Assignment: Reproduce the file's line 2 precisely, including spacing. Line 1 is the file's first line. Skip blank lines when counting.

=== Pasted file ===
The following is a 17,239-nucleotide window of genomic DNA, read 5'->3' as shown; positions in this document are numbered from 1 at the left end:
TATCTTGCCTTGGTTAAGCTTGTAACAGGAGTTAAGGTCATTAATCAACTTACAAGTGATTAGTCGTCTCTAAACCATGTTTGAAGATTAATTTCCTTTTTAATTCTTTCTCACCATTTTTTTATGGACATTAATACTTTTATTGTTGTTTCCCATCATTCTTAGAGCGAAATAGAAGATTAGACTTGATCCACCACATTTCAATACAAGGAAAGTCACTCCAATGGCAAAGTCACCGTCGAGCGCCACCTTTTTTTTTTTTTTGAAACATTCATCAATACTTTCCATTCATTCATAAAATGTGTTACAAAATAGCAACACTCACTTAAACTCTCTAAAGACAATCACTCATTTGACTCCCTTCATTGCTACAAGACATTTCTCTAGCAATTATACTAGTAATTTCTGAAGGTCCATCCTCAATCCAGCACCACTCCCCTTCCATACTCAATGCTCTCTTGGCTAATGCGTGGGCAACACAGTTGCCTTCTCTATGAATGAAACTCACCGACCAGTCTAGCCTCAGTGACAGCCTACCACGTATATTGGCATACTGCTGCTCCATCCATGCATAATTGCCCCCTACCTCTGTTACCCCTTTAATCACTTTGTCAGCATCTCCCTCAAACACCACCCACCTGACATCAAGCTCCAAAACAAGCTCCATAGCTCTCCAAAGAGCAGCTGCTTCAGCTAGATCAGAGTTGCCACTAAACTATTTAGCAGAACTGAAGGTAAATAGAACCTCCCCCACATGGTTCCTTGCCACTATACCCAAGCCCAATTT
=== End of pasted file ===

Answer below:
TATCTTGCCTTGGTTAAGCTTGTAACAGGAGTTAAGGTCATTAATCAACTTACAAGTGATTAGTCGTCTCTAAACCATGTTTGAAGATTAATTTCCTTTTTAATTCTTTCTCACCATTTTTTTATGGACATTAATACTTTTATTGTTGTTTCCCATCATTCTTAGAGCGAAATAGAAGATTAGACTTGATCCACCACATTTCAATACAAGGAAAGTCACTCCAATGGCAAAGTCACCGTCGAGCGCCACCTTTTTTTTTTTTTTGAAACATTCATCAATACTTTCCATTCATTCATAAAATGTGTTACAAAATAGCAACACTCACTTAAACTCTCTAAAGACAATCACTCATTTGACTCCCTTCATTGCTACAAGACATTTCTCTAGCAATTATACTAGTAATTTCTGAAGGTCCATCCTCAATCCAGCACCACTCCCCTTCCATACTCAATGCTCTCTTGGCTAATGCGTGGGCAACACAGTTGCCTTCTCTATGAATGAAACTCACCGACCAGTCTAGCCTCAGTGACAGCCTACCACGTATATTGGCATACTGCTGCTCCATCCATGCATAATTGCCCCCTACCTCTGTTACCCCTTTAATCACTTTGTCAGCATCTCCCTCAAACACCACCCACCTGACATCAAGCTCCAAAACAAGCTCCATAGCTCTCCAAAGAGCAGCTGCTTCAGCTAGATCAGAGTTGCCACTAAACTATTTAGCAGAACTGAAGGTAAATAGAACCTCCCCCACATGGTTCCTTGCCACTATACCCAAGCCCAATTT